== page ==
It was only
yesterday that we looked at Sinonyx, a putative mesonychid (see Mesonyx) that turned out to nest in the large reptile tree (LRT) with Andrewsarchus and the tenrecs and more distantly with their descendants, the whales.
The much smaller
Hapalodectes compresses (Matthew 1909; and others; late Paleocene to Early Eocene, 55 mya; ) is another traditional mesonychid, considered ‘otter-like” by the authors of Wikipedia. The original data (Fig. 1) for this taxa came in the form of teeth and mandible scraps, but recently nearly complete skulls have entered the literature (Figs. 2, 3).
Figure 1. Hapalodectes compressus holotype. Even Matthew noted how different these teeth were from mesonychid teeth. This is not a mesonychid, but a tenrec.
Matthew 1909 reported, “Distinguished from other Mesonychidae by the highly compressed lower teeth, the cusps converted into narrow trenchant blades. This curious little genus is known only from lower jaws, which, while they are evidently referable to the Mesonychidae, differ so widely from any of the described genera as to indicate a phylum of quite different, trend.”
Wikipedia reports, “The genus [Hapalodectes] was once suggested to be related to the Archaeoceti, such as Pakicetus, due to extreme similarities between the skull and teeth anatomies of the two genera. Now, however, Hapalodectes and other mesonychians are thought to be related to basal artiodactyls, while the Archaeoceti are now determined to be descended from more derived artiodactyls, like Indohyus, which are related to hippopotamuses and anthracotheres.”
See how confusing things can get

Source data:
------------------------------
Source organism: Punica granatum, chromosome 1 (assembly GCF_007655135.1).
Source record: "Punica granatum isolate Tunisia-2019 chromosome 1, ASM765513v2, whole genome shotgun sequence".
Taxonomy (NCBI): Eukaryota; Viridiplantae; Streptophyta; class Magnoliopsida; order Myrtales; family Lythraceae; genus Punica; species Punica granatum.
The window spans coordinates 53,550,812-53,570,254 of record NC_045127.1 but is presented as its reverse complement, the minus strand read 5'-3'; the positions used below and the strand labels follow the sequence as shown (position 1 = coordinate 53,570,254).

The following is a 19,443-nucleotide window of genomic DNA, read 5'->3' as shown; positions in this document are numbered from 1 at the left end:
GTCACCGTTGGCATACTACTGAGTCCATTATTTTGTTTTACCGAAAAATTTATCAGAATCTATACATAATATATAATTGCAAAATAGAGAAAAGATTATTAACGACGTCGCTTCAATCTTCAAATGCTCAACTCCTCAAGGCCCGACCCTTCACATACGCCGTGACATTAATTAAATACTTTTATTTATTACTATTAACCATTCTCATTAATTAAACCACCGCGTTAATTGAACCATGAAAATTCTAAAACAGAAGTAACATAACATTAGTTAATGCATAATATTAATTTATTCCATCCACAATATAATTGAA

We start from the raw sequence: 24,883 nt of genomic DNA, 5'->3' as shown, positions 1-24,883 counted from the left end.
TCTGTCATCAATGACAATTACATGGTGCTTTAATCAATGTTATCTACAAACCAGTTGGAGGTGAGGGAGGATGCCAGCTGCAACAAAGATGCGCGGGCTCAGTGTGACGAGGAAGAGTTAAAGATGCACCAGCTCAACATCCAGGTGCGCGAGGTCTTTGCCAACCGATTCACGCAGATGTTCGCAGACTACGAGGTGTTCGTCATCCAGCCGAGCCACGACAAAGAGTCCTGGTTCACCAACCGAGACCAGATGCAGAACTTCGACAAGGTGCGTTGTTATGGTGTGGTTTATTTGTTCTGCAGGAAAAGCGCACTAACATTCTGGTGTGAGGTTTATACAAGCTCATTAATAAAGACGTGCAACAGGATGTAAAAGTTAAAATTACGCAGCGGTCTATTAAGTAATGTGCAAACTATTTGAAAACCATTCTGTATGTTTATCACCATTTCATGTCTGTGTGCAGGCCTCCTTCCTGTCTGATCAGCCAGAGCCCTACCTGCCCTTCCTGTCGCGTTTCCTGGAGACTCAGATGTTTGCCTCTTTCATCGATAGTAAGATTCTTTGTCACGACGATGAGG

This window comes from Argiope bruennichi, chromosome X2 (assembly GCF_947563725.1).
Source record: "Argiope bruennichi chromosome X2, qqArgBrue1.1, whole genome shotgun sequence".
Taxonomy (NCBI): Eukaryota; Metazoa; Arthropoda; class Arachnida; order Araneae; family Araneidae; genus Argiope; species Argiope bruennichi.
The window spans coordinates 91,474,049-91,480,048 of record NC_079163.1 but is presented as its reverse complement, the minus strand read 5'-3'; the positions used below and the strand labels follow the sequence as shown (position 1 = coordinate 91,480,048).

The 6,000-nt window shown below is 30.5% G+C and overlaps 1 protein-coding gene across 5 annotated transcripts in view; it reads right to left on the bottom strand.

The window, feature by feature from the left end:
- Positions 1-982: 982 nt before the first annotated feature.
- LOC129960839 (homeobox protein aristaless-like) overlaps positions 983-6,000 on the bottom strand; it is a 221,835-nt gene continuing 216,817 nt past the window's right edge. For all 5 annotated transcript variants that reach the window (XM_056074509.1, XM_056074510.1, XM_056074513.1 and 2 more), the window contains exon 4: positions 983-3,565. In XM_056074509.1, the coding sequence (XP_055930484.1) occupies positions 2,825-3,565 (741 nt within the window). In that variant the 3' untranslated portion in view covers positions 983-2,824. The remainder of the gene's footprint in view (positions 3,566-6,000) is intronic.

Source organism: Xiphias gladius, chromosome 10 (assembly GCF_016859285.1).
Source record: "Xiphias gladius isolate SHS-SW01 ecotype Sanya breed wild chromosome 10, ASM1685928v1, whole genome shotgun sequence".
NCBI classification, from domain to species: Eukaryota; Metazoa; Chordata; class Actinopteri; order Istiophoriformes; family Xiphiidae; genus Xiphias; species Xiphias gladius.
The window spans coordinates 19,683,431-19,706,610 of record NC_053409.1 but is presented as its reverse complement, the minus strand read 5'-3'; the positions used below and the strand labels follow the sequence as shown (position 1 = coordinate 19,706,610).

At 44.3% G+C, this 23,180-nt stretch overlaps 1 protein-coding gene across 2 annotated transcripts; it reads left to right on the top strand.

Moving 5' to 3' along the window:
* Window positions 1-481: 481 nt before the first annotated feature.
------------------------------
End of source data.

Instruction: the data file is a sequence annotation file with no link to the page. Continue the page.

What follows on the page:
without a large gamut phylogenetic analysis?
The LRT does not replicate those results,
but instead nests the IVPP V12385 specimen assigned to Hapalodectes (Fig. 2) as a sister to Solenodon and Zalambdalestes within the clade Glires. Note, the 12385 skull shares no traits at all with the holotype illustrated by Matthew (Fig. 1). One is a skull. The other is a mandible. So we’re starting from scratch here.
The untested holotype mandible (Fig. 1)
does share many traits with Sinonyx, which nests with tenrecs, as mentioned above. So it is not likely a mesonychid either.
Figure 2. Hapalodectes hetangensis (IVPP V 12385) from Ting et al. 2004 with color overlays applied here. This small specimen is more closely related to Solenodon than to Mesonyx.
The other putative Hapalodectes hetangensis specimen
(IVPP V 5253, Ting and Li 1987; Fig. 3) was considered a subadult, somewhat smaller than IVPP V 12385. After testing in the LRT, the 5253 specimen is not conspecific nor is it congenerc with the 12385 specimen or the holotype.
Figure 3. ?Hapoldectes hetangensis (Ting and Li 1987, IVPP V 5235) nests with Tupaia, the tree shrew, not with the IVPP V 12385 specimen nor with Mesonyx.
In the LRT
the smaller IVPP V 5253 specimen nests with Tupaia also within the Glires, not with Mesonyx or with the IVPP V 12385 specimen (Fig. 2). Like Tupaia, the 5253 specimen has a complete postorbital ring, a low-rounded occiput and a long list of other traits.
Matthew WD 1909. The Carnivora and Insectivora of the Bridger Basin, middle Eocene. Memoirs of the American Museum of Natural History 9:289-567. Online here.
Ting SY and Li CK 1987. The skull of Hapalodectes (?Acreodi, Mammalia), with notes on some Chinese Paleocene mesonychid: Vertebrata PalAsiatica 25:161-186.
Ting SY, Wang Y, Schiebout JA, Koch PL, Clyde WC, Bowen GJ and Wang Y 2004. New Early Eocene mammalian fossils from the Hengyang Basin, Hunan China. Bulletin of Carnegie Museum of Natural History 36: 291-301.